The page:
Three Imaginary Girls

Seattle's Indie-Pop Press – Music Reviews, Film Reviews, and Big Fun

Josh Ritter / photo: Laura Wilson{Josh Ritter plays the Neptune Theater Saturday, March 23}

Simple thing: Josh Ritter’s Beast in its Tracks is to today what Paul Simon’s Still Crazy After All These Years was to 1975. Yes, Ritter’s album comes in the wake of a divorce, and Still Crazy came after Simon's divorce, with his biggest hit, “Fifty Ways to Leave Your Lover.” Lest the eyes roll at the mention of Simon, remember: In the last 30 years, he’s proved a durable quantity at least three times: with Graceland, with the Lemonheads’ cover of “Mrs. Robinson,” and with “The Only Living Boy in New York” making a new, melancholic splash on the Garden State soundtrack.

Ritter’s got the same street cred and has Simon’s crosscutting appeal, hitting hipsters and indie curmudgeons with an (ahem) earnest lyrical frankness and an unabashed up-tilt someplace, somehow in almost all his songs. He’s direct, and at the same time, carries a brittleness on Beast in its Tracks – punctuated by Simonesque syllables, quick strums, and airily layered harmonies. Spring-loaded verbalistics like “and you’re just a few pieces of fallen debris” jump with a soft staccato hop on “Hopeful,” and similar, quick phrases dot the rest of Beast.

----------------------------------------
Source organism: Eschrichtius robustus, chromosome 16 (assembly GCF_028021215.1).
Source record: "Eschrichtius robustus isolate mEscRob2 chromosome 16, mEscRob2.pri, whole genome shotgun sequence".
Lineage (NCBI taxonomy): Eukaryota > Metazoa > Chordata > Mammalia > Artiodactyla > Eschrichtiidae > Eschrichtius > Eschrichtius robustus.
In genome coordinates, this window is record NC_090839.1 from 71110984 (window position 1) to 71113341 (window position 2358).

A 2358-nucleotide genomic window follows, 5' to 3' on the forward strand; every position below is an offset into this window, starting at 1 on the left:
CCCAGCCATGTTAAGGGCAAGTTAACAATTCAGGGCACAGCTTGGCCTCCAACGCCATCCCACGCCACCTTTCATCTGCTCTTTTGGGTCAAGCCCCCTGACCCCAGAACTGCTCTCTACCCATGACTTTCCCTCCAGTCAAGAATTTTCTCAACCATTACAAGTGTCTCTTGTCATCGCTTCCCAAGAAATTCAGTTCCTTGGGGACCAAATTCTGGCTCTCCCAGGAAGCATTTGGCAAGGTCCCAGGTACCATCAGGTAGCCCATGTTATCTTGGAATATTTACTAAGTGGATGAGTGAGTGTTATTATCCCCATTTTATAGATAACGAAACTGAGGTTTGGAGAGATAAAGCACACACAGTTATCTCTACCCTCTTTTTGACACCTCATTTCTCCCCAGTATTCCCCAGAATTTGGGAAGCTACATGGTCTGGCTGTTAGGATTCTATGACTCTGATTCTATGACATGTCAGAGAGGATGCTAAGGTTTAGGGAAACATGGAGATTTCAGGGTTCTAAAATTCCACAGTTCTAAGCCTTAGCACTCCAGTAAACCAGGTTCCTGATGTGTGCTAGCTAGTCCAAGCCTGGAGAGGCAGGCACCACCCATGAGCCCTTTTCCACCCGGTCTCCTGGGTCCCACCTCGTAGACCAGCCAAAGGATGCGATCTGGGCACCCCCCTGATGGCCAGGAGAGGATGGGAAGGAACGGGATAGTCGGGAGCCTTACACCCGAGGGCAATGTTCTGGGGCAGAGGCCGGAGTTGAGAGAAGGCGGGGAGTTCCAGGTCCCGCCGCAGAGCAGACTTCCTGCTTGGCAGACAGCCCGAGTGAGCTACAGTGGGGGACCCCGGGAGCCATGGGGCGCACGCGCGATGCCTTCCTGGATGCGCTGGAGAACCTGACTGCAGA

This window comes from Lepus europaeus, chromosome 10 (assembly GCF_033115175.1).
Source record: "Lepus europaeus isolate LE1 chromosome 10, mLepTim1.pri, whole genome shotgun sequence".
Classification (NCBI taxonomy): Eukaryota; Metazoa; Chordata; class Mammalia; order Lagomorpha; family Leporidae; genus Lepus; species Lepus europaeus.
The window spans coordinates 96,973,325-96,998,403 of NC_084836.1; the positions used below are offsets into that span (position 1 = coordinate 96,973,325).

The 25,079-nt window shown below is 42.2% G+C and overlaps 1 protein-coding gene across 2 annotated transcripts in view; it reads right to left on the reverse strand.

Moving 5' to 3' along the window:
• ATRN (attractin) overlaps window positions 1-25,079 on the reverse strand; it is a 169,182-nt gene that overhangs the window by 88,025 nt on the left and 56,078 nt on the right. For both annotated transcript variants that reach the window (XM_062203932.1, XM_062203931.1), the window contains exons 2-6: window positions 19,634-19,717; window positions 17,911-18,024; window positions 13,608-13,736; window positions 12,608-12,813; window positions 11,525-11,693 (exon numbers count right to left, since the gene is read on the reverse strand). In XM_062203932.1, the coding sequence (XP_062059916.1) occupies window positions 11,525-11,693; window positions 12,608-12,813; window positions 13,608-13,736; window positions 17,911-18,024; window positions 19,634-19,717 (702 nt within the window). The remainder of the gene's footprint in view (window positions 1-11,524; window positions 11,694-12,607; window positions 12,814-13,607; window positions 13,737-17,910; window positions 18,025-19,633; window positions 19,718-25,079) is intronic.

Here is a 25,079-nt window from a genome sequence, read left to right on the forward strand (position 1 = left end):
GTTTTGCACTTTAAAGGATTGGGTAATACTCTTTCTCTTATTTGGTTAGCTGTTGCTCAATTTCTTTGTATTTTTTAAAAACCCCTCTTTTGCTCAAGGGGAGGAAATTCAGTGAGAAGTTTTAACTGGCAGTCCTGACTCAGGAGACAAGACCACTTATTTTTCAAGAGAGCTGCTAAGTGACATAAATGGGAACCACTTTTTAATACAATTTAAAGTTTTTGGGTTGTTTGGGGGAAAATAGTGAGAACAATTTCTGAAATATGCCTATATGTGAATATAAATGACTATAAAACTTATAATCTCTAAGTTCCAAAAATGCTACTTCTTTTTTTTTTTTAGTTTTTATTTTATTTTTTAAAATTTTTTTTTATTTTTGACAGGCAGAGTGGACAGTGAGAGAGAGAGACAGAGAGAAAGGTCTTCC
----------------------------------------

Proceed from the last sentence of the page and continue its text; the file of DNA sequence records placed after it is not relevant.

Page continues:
The deal with Josh Ritter is this: He’s released his own albums, been signed to V2 Records when they had the White Stripes, published an acclaimed novel, and returned to his DIY roots, drawing apt comparisons constantly to Simon, Leonard Cohen, Nick Drake, and others. It’s a guy with a guitar and a band, making great tunes.